Japan for the Uninvited

Japanese culture from a bemused foreign perspective

Nagurareya, the human punchbag

Had a rough day? Head down to the Kabukicho district of Tokyo, where Nagurareya, the human punchbag, is more than happy to take a beating. A big hit on the streets of Shinjuku, the 37-year-old ex-boxer charges passers-by ¥1000 for one minute of uninterrupted fist exercise, during which he will ...

Issei Sagawa, the celebrity cannibal

"The public has made me the godfather of cannibalism, and I am quite happy about that." In 1981, at the age of 32, Issei Sagawa leapt to infamy for a cannibal murder the Japanese call Pari jinniku jiken (The Paris Human Flesh Incident). When captured, he was found mentally unfit to ...

Yobai (Night crawling)

Until quite recently in rural Japan, yobai, or “night crawling” would have been an introduction to sex for many young people. While a young woman slept, a silent intruder would creep into her room, slide behind her and make his intentions known. If she consented, they would have discrete ...

Aribai-ya (Alibi shops)

It doesn't really matter what you're doing, as long as no one finds out. In many parts of the world, this attitude is abhorred. In others, it prevails beneath the surface. In Japan, there's a whole industry dedicated to it. Alibi services ("alibi-ya" or "aribai-ya") do exactly what you'd expect - ...

Shikaku suika (Square watermelons)

Mmm... delicious watermelon. The only problem with watermelons is that they're much too impractical. Personally, I'd eat nothing but watermelon for breakfast, lunch, and dinner, if only they weren't so darned round and ungainly. Once again, the Japanese have the solution. Grown in glass boxes In the 1980s, a farm in Shikoku ...

‘Ore-ore’ sagi (‘It’s me’ scams)

A: Hello? B: It's me! A: Takeshi? Is that you? What's wrong with your voice? B: I've got a cold. Listen, I need a really big favour... "Ore Ore" sagi ("It's me!" scams) are a well known confidence trick in Japan. A fraudster calls a house. If the voice on the end of the phone ...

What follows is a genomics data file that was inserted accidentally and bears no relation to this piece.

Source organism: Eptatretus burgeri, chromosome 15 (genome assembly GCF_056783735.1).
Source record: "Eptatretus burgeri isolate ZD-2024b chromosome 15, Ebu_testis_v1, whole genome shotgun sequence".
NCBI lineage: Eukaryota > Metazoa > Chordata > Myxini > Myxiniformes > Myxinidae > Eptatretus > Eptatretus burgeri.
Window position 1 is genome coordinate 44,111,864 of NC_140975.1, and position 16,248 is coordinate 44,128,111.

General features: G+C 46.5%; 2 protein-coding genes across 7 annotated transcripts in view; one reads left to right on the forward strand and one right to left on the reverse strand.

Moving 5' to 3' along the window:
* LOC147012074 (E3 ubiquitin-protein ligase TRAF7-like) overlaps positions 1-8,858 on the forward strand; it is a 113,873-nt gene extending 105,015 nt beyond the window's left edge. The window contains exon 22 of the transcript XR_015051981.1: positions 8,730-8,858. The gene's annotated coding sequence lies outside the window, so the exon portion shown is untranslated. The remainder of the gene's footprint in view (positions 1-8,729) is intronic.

Kusaya (“Smells bad” fish)

Kusaya, which literally translates as “smells bad”, is a type of preserved dried fish. During the Edo period, when salt was much more scarce, the people of Japan’s remote Izu Islands would save salt by preserving the fish they caught in a salty soup (kusaya-eki). The fish would then be laid ...

Ichi the Killer (2001)

Stylish, violent, depraved, funny - Ichi the Killer is seen by many as the definitive (if such a thing were possible) Takashi Miike film. It follows Kakihara (Tadanobu Asano), a masochistic yakuza hitman, who is searching for his missing boss. His motivation is not so money, or revenge - it's that ...

Nasubi

For more than a year, a young comedian called Nasubi (meaning "eggplant") was the unwitting star of one of Japan's most infamous TV shows. For 24 hours a day, Nasubi was naked and alone in a small room. His only relief from hunger, discomfort and boredom came from prizes he ...

Maneki neko (Lucky cats)

Maneki neko ("Beckoning" or "Welcoming" cats) are ceramic sculptures often found in the windows of restaurants and shops. To many Westerners, the cats appear to be waving, but they are actually beckoning customers into the shop (Japanese body langauge for "come here" has the palm facing out, rather than in). Different ...

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